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What we see now is not what we get later

Joy J. Moore: ‘We cannot be a healthy church on a sick planet’

by Mike Ferguson | Presbyterian News Service

The Rev. Dr. Joy J. Moore

The Rev. Dr. Joy J. Moore

LOUISVILLE — Even though they were recorded weeks ago, the preaching that was part of last month’s Festival of Homiletics touched on topics at the heart of recent days of protests, injustice and anguish.

That included the sermon “Breathless Anticipation” by the Rev. Dr. Joy J. Moore, associate professor of Biblical Preaching at Luther Seminary in St. Paul, Minnesota. For her text, Moore selected Romans 8:18-22, which includes these words from Paul: I consider that the sufferings of this present time are not worth comparing with the glory about to be revealed to us. For the Creation waits with eager longing for the revealing of the children of God; for the Creation was subjected to futility, not of its own will but by the will of the one who subjected it, in hope that the Creation itself will be set free from its bondage to decay and will obtain the freedom of the glory of the children of God. We know that the whole Creation has been groaning in labor pains until now.”

“What ails the church,” Moore said, “is the failure to recognize that sin is more than the violation; it is the effect of that violation … The mission of God is the reconciliation and restoration of all humanity and Creation.”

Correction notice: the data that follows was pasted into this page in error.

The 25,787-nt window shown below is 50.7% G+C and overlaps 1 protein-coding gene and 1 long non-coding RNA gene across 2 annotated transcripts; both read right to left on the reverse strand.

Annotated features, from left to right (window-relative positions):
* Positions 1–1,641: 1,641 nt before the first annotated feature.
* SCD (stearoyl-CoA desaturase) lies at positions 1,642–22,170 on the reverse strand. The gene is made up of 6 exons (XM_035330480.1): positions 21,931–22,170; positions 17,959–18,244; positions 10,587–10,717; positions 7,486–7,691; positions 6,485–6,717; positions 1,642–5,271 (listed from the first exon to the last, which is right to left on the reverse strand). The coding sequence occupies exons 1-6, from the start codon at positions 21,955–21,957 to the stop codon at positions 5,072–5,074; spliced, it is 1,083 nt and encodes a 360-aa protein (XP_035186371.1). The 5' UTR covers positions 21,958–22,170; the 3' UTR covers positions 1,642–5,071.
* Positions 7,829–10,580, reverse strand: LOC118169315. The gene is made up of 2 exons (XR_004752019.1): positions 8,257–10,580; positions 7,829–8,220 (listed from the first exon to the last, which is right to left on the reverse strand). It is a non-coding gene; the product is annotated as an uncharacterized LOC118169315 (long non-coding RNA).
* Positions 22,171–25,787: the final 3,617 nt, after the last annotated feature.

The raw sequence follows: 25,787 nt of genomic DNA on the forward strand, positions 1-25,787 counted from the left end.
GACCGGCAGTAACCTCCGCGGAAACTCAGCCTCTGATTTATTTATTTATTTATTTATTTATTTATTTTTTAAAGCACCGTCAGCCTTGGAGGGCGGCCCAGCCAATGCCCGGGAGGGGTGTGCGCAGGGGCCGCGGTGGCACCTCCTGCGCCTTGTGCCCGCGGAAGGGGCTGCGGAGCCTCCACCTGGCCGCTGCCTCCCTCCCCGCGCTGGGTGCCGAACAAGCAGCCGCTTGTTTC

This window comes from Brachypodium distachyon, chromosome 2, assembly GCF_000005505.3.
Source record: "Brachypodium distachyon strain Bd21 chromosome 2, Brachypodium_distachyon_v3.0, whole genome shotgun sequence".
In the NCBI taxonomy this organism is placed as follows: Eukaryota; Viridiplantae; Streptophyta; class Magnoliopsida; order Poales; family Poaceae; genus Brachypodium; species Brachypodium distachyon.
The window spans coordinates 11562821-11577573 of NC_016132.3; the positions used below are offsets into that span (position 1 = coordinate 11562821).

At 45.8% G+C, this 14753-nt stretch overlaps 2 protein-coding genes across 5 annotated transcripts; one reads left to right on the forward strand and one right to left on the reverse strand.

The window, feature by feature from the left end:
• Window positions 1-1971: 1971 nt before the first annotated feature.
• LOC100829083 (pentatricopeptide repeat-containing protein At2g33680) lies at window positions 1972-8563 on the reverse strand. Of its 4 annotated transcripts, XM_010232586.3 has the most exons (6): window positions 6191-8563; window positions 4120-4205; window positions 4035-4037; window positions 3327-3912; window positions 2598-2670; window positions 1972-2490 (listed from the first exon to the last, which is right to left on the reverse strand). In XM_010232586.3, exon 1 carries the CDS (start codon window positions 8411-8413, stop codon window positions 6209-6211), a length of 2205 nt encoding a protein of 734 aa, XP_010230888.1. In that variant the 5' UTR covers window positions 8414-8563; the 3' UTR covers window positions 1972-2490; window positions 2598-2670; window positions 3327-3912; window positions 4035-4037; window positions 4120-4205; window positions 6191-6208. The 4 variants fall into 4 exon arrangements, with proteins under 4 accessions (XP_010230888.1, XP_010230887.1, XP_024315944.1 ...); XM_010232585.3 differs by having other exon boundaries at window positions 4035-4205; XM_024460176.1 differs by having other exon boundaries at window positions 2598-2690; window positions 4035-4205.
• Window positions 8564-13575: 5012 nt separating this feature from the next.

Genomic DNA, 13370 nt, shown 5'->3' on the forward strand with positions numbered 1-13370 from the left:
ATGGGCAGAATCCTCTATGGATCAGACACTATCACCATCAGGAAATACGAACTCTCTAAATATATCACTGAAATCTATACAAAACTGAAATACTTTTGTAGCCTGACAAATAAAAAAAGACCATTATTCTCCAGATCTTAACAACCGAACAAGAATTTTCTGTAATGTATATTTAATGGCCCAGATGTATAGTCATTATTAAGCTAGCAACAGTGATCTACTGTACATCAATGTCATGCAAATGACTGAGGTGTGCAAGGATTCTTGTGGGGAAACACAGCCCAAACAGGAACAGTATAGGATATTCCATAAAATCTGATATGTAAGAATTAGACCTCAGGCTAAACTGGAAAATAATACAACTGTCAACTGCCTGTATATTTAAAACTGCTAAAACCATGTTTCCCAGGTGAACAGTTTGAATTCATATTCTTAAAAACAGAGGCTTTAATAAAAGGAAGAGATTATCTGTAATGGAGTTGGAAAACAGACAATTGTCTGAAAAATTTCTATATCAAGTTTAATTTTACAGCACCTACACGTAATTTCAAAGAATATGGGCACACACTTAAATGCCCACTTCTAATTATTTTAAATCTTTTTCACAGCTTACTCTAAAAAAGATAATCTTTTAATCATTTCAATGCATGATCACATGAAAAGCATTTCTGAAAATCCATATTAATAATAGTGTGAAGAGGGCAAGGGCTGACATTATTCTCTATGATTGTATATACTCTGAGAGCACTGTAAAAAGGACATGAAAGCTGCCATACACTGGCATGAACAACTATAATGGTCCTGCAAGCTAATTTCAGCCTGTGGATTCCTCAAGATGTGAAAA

While the festival focused on climate change, several participants broadened that theme to include other difficult struggles, including racial equity.

“All one has in desperation is hope,” Moore said. “To anticipate things won’t always be what they are now, that’s hope.” Unborn hope, as alluded to by James Weldon Johnson in the second verse of “Lift Every Voice and Sing,” “is when you cannot see a way out, when you are stuck and there is no rescue to come,” Moore said. “When people are denied their humanity just because of who they are, it is aborted hope.”

But anticipation “is to believe again, to imagine something different,” she said. “Our efforts must demonstrate that Jesus’ death is evidence that God so loved the word, and Paul affirms that the created world can hardly wait for what’s coming next.”

We aren’t just recipients of God’s grace, she said — we are agents of God’s peace. But when Christians are on the sidelines of issues including climate change, restoration work is stalled.

“Creation is being more or less held back right now,” she said. “God reins it in until the Creation and the creatures are ready … God’s Creation-restoring justice and covenantal faithfulness is our hope.”

Paul’s letter to the church in Rome “is a reminder that what we see now is not what we get later,” she said. “Jesus’ death was real, but Jesus’ death is not final. We grieve the losses we experience, but we grieve through hope.”

The suffering we’re enduring at the present moment “is not worth comparing to the glory about to be revealed to us,” Moore said. Are we tired? “Breathe in the breath of God. Then you might know what the Creation is waiting for,” she suggested. “It’ll be obvious that nothing was able to keep us from the love of Gd. Breathe, for God’s glory is better than any circumstance that we’re in right now.”

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